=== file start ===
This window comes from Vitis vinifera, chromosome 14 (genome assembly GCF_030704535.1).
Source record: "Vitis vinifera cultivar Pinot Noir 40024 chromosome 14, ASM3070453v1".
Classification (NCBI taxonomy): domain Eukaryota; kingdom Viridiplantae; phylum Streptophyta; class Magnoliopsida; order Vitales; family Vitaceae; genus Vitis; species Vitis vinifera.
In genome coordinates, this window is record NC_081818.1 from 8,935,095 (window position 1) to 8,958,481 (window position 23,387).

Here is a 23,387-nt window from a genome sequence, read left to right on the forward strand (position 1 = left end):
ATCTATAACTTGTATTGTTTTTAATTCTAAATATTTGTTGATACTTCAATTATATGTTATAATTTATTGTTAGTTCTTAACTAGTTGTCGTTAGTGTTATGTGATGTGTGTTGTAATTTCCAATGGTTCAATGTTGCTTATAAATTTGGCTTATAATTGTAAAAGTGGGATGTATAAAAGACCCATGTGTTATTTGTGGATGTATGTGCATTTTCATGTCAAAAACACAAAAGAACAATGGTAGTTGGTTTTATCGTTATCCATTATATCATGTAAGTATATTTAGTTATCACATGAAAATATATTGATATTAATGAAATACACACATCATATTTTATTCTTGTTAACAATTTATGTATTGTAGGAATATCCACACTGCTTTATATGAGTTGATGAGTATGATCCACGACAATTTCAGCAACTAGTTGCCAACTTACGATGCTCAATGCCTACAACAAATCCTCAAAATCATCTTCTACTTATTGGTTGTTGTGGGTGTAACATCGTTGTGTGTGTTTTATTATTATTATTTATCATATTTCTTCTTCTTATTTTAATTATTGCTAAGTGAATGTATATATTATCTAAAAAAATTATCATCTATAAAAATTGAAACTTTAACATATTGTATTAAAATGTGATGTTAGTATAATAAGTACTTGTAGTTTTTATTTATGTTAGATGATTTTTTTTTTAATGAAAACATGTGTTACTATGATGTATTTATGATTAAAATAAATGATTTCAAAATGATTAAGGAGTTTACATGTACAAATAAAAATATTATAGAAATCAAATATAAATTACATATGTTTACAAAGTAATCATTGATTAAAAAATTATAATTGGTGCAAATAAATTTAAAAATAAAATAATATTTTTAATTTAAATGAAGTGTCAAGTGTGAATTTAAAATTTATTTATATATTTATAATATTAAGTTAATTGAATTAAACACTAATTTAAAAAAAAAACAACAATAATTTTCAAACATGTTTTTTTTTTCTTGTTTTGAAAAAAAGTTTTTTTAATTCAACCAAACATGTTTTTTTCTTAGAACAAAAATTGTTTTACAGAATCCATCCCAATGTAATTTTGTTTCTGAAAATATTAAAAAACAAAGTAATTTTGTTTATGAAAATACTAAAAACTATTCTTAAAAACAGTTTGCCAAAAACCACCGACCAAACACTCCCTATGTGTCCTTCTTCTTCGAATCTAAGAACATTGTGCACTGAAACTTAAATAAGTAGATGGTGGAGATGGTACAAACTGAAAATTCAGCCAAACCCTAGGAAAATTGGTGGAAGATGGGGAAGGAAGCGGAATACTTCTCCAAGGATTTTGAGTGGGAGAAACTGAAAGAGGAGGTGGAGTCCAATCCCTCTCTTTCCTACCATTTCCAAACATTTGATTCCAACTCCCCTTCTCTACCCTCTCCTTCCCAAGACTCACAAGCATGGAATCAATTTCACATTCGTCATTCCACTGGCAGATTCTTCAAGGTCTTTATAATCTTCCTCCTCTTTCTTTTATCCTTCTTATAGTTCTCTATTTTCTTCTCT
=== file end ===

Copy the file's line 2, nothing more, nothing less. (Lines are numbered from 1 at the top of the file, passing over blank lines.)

Source record: "Vitis vinifera cultivar Pinot Noir 40024 chromosome 14, ASM3070453v1".